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‘We don’t do racial profiling’ – medical schemes

4 July 2019
 
Three of the country’s giant medical health companies have denied profiling black, Indian and coloured healthcare professionals according to their race.
Denials of racial profiling by South Africa’s giant private health care  companies played out during the South African Human Rights Commission’s preliminary inquiry into allegations that medical schemes in South Africa racially profiled the three groups.

Following these allegations, a parallel investigation has been launched by the regulator of medical aids schemes, the Council of Medical Schemes (CMS), which is probing allegations that black, Indian and coloured healthcare practitioners were being racially profiled, harassed, exploited, and their claims withheld, because of their race.

“Are you aware of any individual practitioners who have submitted individual complaints of racial profiling or any of the issues in the complaint?” asked the SAHRC.

“Yes, there are people who have submitted complaints to the CMS,” said Dr Donald Gumede, Chairperson of the National HealthCare Professionals Association (NHCPA).

The three medical schemes – Discovery, Medscheme and GEMS – made submissions at a hearing with the SAHRC in Braamfontein, so that the commission can determine whether black, Indian and coloured healthcare practitioners were being racially profiled and whether this constituted a violation of the Bill of Rights.

The association’s Dr Gumede made a number of claims against medical schemes, including that they divulge patients confidential medical records, hold them to ransom by coercing health practitioners into paying a certain amount before releasing their claims, discrimination and selective membership to the Practitioners Networks. He also claimed that the CMS is dysfunctional, that medical schemes do not pay up, and healthcare practitioners are bullied.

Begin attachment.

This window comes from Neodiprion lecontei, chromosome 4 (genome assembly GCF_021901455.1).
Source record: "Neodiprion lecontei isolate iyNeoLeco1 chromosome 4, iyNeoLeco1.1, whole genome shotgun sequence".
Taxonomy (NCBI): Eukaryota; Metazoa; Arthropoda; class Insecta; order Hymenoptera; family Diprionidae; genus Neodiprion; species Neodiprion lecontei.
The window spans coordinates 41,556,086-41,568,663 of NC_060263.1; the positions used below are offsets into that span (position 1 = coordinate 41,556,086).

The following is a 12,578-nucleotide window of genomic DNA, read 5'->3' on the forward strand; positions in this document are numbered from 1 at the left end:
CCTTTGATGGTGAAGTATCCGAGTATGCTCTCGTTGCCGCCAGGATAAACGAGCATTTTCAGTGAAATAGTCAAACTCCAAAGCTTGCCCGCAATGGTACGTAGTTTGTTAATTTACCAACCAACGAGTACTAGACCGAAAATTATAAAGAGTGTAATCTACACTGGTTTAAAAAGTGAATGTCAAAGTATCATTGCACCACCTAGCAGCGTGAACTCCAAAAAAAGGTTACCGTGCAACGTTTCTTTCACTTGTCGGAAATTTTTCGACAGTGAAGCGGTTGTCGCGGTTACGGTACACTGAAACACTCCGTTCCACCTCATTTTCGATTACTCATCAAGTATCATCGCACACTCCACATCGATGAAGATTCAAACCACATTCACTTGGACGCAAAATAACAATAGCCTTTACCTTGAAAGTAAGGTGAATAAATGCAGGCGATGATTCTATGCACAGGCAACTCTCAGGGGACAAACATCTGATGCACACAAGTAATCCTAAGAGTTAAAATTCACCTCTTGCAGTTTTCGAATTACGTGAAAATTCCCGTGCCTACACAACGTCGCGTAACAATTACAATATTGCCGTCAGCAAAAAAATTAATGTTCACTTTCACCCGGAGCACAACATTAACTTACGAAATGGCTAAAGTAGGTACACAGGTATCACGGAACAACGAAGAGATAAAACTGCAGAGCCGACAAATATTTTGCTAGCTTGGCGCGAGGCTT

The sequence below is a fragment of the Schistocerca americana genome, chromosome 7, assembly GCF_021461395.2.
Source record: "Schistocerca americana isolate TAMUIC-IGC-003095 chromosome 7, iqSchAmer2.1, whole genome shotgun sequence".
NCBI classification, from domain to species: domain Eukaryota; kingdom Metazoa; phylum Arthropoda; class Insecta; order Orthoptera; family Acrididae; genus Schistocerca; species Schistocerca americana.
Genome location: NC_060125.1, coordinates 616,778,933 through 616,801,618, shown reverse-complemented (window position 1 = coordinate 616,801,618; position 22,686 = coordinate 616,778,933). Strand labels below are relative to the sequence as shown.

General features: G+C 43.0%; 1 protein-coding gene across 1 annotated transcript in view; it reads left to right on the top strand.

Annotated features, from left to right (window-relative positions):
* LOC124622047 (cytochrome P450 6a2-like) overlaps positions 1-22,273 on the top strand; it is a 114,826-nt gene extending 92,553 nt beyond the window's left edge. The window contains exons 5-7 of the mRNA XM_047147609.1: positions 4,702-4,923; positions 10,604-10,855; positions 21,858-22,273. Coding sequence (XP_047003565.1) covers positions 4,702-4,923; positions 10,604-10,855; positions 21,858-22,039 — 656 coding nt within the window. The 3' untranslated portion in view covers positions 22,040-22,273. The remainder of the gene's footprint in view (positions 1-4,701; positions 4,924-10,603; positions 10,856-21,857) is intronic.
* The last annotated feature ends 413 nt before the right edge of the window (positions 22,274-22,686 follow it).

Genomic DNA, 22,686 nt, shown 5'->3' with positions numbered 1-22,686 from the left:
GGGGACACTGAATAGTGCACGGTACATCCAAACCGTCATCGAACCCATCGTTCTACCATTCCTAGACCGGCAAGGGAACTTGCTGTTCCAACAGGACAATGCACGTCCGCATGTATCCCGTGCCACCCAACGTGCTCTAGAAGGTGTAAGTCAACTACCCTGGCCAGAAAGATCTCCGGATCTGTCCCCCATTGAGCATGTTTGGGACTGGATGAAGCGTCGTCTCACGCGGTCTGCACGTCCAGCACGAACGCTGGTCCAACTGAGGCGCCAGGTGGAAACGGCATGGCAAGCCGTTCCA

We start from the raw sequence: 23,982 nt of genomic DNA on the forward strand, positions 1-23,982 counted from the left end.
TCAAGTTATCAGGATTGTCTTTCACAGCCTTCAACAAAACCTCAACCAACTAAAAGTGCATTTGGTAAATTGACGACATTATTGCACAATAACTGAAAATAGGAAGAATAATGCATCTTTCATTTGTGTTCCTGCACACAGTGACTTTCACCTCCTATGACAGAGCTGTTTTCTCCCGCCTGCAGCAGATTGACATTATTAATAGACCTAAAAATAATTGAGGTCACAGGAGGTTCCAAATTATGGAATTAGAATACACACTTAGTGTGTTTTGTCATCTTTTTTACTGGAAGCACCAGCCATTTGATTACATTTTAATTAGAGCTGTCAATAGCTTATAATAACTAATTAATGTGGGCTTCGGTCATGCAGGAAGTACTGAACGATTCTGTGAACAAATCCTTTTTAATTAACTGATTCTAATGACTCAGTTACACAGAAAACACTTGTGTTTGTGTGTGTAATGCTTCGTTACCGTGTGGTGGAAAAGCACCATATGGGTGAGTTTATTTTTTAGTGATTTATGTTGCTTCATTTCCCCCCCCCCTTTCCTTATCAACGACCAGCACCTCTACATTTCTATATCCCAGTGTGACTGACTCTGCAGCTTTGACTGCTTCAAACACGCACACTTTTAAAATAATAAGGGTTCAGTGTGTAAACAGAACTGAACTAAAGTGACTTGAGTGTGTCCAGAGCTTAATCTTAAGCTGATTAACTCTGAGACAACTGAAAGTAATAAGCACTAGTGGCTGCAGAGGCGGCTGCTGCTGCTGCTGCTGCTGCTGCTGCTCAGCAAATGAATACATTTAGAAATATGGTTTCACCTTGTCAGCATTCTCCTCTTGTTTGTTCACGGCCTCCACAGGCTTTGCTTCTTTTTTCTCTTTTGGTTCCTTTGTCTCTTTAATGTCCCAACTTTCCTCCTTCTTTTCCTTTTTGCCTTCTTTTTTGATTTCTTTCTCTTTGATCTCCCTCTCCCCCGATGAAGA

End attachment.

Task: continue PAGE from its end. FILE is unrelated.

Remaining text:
Discovery CEO Dr Jonathan Broomberg denied all the NHCPA claims, saying that the CMS investigation would shed light on the veracity of Gumede’s claims.

“We haven’t seen evidence or exercise of discrimination in the formation of networks,” Broomberg said.

Discovery “validly pays for valid services rendered”, he said.

He said all the NHCPA’s submissions amounted to opinion and denied that medical schemes were a law unto themselves.

Further, said Broomberg, “That we don’t report to relevant authority is also not true. We report all fraud and unethical conduct to the Medical Professionals Council.”

“We are of the view that the conduct of medical schemes is unlawful,” the Gumede maintained.

Advancing his submission, Gumede said, “The association has noted bullying in recent years due to health reforms such as the National Health Insurance (NHI) plan.”

He said the rise in the mortality rate was because medical schemes fail to fulfil their mandates to members. Gumede said medical schemes’ forensic units needed to be regulated.
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“Currently they are meant to collect money at all costs which is a violation of the rights of the client,” added Gumede. “It’s clear that black healthcare providers are targeted on grounds of language and race.”

“What these medical schemes are doing is devastating, it’s unfair and unacceptable. What is sad is that they collude with some hospitals,” said Thandi Mkhize-Madiba, a medical practitioner.

“We haven’t seen our fellow white doctors come out to complain about the things we are complaining about. This is clearly a race issue,” said Mkhize-Madiba.

The NHPCA advanced its submission around medical schemes malpractices, with claims emerging of an industry that was riddled with problems.

The SAHRC’s Provincial Manager, Buang Jones, asked:

“Would you say medical schemes collude to the detriment of the rights of clients?”